In The Barn, across the courtyard from the Great Hall, Susannah Clapp gave a talk about Angela Carter in this, the 20th year since her death at the terribly early age of 51. Clapp has written a short memoir of Carter, a reflection on her life and work using a series of postcards sent to her during the 80s as cues, triggers for personal reminiscences and insights. She was one of the founders of the London Review of Books, and commissioned a number of articles and reviews for it from Carter. She noted, possibly with the benefit of rueful experience, that Carter was a terrible one for meeting deadlines, once commenting that ‘the only time I ever iron the sheets or make meringues is when there is an absolutely urgent deadline in the offing’. Clapp was also appointed as Carter’s literary executor, and she recalled her first foray into her study in her house in Clapham (the latter half of the postcode, 0NR, given Carter’s topical mnemonic Oliver North Reagan) after her death. It was a fairly spartan, sparely furnished room, and she dreamt of discovering some unpublished masterpiece, a great novel or the odd short-story or two stashed away for future use or revision. But Carter, for all her occasional air of disorder, was a pragmatic writer who was intent on getting her work out into the market as soon as possible. She did find some stage and screenplays which had gone un-performed or filmed, however. Her 1988 filmscript The Christchurch Murders took as its subject the true story of the intense, self-absorbed adolescent friendship of two girls in 1950s New Zealand, who lose themselves in a closed-off world of their own creation. When this world is threatened by their enforced and potentially permanent separation, they murder the mother of one of them. It was a story which later formed the basis of Peter Jackson’s 1994 film Heavenly Creatures. Her theatrical script Lulu, also from 1988 and also unproduced (it was clearly a frustrating year), was adapted from Frank Wedekind’s plays about the doomed femme fatale for a potential production by Richard Eyre at the National Theatre. She was not happy when the National eventually turned it down, which may have been a contributory factor in her dislike of the theatre in general, which Clapp mentioned. Lulu was a character who fascinated Carter, not least because she loved Louise Brooks, who had portrayed her in GW Pabst’s film of Pandora’s Box. She said that if she ever had a daughter, she’s call her Lulu. There was also a 1980 libretto for an operatic adaptation of Virginia Woolf’s time travelling and gender shifting novel Orlando, which was to have been scored by Michael Berkeley, and which she suggested might be performed in an old Victorian department store (the same Marshall and Snelgrove mentioned earlier by Fiona MacCarthy). All of these unrealised scripts were eventually published in 1996 (alongside several others which did see the light of day) in The Curious Room, which gathered together Carter’s Collected Dramatic Works, and which has an introduction by Clapp. Also in the study were a pile of journals which Carter had kept since the 60s, writing in exercise books covered in cut-out pictures and doodled designs. These included a number of poems which she’d written in her 20s, and which anticipated some of the fantastical and fairy tale themes she would go on to explore.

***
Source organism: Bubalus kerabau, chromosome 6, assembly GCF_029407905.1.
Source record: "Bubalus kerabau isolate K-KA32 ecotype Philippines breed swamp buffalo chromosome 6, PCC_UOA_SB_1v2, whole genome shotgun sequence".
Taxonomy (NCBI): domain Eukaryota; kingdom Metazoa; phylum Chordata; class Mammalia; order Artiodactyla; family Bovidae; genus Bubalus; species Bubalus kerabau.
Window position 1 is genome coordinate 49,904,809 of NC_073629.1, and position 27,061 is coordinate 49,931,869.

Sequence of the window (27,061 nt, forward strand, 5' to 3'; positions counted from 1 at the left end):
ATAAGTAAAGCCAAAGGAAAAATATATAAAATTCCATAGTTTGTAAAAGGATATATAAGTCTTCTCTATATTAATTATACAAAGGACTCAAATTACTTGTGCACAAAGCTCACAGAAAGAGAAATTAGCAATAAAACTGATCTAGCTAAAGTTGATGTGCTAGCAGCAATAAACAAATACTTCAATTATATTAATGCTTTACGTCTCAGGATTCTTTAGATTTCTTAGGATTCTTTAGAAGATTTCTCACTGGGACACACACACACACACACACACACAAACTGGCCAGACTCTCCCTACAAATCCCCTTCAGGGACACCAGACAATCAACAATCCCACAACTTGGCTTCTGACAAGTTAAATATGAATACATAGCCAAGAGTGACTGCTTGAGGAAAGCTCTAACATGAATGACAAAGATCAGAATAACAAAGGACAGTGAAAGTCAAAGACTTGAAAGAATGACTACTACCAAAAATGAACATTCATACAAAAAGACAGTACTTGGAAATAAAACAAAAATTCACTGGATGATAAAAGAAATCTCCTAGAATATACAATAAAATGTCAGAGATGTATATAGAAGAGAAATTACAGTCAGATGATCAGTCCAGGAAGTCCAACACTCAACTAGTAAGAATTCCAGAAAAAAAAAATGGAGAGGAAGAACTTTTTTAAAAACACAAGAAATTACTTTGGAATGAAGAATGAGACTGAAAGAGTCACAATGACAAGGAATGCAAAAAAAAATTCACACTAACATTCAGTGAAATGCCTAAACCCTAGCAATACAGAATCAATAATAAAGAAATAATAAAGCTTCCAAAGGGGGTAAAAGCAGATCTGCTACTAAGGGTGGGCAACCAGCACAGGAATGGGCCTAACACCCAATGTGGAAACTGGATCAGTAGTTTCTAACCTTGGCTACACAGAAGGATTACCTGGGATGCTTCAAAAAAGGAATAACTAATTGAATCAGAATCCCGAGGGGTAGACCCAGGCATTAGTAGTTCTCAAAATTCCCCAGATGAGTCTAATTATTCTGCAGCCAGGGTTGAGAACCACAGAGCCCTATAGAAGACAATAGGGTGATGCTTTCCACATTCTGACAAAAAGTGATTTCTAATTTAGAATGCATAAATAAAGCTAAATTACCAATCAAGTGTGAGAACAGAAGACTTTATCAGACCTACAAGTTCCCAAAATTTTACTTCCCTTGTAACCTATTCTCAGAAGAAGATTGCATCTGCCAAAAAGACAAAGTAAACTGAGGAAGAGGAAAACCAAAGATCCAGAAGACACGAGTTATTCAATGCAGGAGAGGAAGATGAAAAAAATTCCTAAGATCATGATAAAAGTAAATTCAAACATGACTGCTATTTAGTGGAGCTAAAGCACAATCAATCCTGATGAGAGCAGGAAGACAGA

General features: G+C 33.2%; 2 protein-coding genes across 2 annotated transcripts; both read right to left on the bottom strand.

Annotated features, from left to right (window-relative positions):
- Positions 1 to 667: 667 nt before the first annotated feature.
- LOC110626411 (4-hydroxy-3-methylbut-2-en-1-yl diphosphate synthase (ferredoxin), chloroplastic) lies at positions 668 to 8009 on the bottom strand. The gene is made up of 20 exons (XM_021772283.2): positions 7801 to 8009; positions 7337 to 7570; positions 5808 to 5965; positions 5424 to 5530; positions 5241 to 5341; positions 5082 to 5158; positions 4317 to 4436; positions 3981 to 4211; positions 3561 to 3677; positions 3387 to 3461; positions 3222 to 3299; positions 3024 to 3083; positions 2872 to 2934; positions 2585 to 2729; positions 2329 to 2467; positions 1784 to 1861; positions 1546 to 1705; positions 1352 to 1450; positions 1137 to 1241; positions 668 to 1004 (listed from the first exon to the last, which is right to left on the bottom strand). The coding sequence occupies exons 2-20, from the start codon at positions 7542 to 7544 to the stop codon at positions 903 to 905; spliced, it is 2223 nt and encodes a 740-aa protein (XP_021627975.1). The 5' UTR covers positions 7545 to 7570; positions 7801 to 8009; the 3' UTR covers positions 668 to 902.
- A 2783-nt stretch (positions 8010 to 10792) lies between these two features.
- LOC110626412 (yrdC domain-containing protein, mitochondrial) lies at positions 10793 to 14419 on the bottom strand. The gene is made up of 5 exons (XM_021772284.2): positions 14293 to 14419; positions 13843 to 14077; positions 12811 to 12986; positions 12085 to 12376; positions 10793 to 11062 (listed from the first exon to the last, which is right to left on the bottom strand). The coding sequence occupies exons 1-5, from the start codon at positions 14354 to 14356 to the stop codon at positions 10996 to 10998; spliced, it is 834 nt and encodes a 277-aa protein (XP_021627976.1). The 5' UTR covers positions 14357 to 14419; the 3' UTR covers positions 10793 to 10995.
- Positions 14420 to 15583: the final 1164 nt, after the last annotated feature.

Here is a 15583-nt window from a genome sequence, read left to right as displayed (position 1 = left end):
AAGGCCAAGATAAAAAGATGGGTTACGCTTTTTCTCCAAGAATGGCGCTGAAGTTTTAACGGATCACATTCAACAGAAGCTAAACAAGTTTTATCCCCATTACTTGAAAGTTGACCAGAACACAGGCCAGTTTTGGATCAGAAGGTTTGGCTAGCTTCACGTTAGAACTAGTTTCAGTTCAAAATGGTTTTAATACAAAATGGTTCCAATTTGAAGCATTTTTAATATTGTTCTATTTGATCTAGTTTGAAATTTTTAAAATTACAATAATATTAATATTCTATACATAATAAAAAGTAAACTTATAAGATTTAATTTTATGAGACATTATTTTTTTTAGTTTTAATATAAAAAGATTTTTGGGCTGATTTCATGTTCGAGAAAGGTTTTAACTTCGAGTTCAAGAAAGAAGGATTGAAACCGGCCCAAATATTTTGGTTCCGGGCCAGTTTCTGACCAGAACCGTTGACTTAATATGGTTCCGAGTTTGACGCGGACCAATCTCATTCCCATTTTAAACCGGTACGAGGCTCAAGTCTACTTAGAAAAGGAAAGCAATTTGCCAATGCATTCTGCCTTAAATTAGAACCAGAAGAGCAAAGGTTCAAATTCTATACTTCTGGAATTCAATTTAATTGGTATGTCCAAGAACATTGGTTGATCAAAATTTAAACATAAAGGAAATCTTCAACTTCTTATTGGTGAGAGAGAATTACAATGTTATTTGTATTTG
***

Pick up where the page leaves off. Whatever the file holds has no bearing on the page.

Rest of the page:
There was, in a sense, a great lost novel in the form of an outline for a story titled Adela: A Romance. It’s protagonist was to have been a character taken from Jane Eyre, who had lived under Mr Rochester’s guardianship, but who turns out to be his daughter, a fact which she discovers after having ended up in his bed. She escapes to 1820s France and finds her mother, has various adventures and becomes a heroine of the Paris Commune in the process. Carter’s casual shifting of the time frame of Jane Eyre (which is set in the time of its publication, the 1840s), is indicative of her disdain for the limiting dictates of realism. This put her outside of the literary mainstream, and Clapp draws a comparison with JG Ballard, who was also something of an outside whilst his works were published as science fiction. Ballard was accepted into the literary fold once he’d written his relatively conventional autobiographical novel Empire of the Sun, which was set in a recognisable historical context. Adela was Carter’s tongue in cheek bid for similar respectability, the Shakespearean allusions of Wise Children having apparently proved insufficient to woo the Booker judges. She was in fact never nominated for the Booker Prize (for those who think this matters), and when she herself sat as one of the judges in 1983, went unrecognised by Selina Scott as she glided around interviewing the attendees for the TV coverage of the event. Clapp could also have mentioned Michael Moorcock, with whose modern day harlequinades and transformative collisions of generic materials her work had a great affinity. She would have fitted in well with the style and outlook of Moorcock’s New Worlds in the 60s and 70s, an SF magazine in the loosest sense of the term, with Ballard and his literary hero William Burroughs as its figureheads. Serialisations of Heroes and Villains or The Infernal Desire Machines of Dr Hoffmann would certainly have been at home within its pages. Carter did publish a couple of stories in the early issues of the SF magazine Interzone (The Cabinet of Edgar Allan Poe and Overture to A Midsummer Night’s Dream), initially an inheritor of the New Worlds spirit in the early 80s.